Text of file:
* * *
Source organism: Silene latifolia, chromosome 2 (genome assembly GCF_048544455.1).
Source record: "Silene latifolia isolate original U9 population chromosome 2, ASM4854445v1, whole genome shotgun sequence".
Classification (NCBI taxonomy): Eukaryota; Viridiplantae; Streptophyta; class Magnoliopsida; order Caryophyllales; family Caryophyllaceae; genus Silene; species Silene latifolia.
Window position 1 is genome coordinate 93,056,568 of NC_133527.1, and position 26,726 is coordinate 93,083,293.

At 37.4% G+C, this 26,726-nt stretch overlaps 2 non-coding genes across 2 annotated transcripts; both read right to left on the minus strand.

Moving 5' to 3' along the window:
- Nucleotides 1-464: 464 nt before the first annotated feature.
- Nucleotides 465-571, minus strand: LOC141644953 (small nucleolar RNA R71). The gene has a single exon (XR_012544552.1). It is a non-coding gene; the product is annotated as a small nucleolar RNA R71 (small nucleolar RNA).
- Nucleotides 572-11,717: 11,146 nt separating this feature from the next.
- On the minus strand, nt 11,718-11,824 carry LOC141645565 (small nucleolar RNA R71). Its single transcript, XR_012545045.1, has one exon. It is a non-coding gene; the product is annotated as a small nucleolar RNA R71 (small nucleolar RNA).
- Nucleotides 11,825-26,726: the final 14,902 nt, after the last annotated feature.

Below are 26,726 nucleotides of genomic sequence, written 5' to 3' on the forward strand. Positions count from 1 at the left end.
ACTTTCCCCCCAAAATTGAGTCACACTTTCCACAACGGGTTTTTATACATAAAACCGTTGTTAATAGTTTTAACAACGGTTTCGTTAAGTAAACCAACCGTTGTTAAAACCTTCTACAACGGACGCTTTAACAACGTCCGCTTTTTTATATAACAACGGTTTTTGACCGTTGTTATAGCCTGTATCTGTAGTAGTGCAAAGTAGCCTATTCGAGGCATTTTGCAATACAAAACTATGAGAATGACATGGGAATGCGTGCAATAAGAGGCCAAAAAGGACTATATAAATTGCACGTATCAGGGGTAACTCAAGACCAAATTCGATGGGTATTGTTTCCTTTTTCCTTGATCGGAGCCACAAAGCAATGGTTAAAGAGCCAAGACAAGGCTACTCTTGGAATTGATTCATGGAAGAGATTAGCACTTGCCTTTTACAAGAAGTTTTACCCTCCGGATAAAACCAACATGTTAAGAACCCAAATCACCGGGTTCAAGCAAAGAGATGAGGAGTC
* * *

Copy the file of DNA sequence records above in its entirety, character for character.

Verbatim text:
Source organism: Silene latifolia, chromosome 2 (genome assembly GCF_048544455.1).
Source record: "Silene latifolia isolate original U9 population chromosome 2, ASM4854445v1, whole genome shotgun sequence".
Classification (NCBI taxonomy): Eukaryota; Viridiplantae; Streptophyta; class Magnoliopsida; order Caryophyllales; family Caryophyllaceae; genus Silene; species Silene latifolia.
Window position 1 is genome coordinate 93,056,568 of NC_133527.1, and position 26,726 is coordinate 93,083,293.

At 37.4% G+C, this 26,726-nt stretch overlaps 2 non-coding genes across 2 annotated transcripts; both read right to left on the minus strand.

Moving 5' to 3' along the window:
- Nucleotides 1-464: 464 nt before the first annotated feature.
- Nucleotides 465-571, minus strand: LOC141644953 (small nucleolar RNA R71). The gene has a single exon (XR_012544552.1). It is a non-coding gene; the product is annotated as a small nucleolar RNA R71 (small nucleolar RNA).
- Nucleotides 572-11,717: 11,146 nt separating this feature from the next.
- On the minus strand, nt 11,718-11,824 carry LOC141645565 (small nucleolar RNA R71). Its single transcript, XR_012545045.1, has one exon. It is a non-coding gene; the product is annotated as a small nucleolar RNA R71 (small nucleolar RNA).
- Nucleotides 11,825-26,726: the final 14,902 nt, after the last annotated feature.

Below are 26,726 nucleotides of genomic sequence, written 5' to 3' on the forward strand. Positions count from 1 at the left end.
ACTTTCCCCCCAAAATTGAGTCACACTTTCCACAACGGGTTTTTATACATAAAACCGTTGTTAATAGTTTTAACAACGGTTTCGTTAAGTAAACCAACCGTTGTTAAAACCTTCTACAACGGACGCTTTAACAACGTCCGCTTTTTTATATAACAACGGTTTTTGACCGTTGTTATAGCCTGTATCTGTAGTAGTGCAAAGTAGCCTATTCGAGGCATTTTGCAATACAAAACTATGAGAATGACATGGGAATGCGTGCAATAAGAGGCCAAAAAGGACTATATAAATTGCACGTATCAGGGGTAACTCAAGACCAAATTCGATGGGTATTGTTTCCTTTTTCCTTGATCGGAGCCACAAAGCAATGGTTAAAGAGCCAAGACAAGGCTACTCTTGGAATTGATTCATGGAAGAGATTAGCACTTGCCTTTTACAAGAAGTTTTACCCTCCGGATAAAACCAACATGTTAAGAACCCAAATCACCGGGTTCAAGCAAAGAGATGAGGAGTC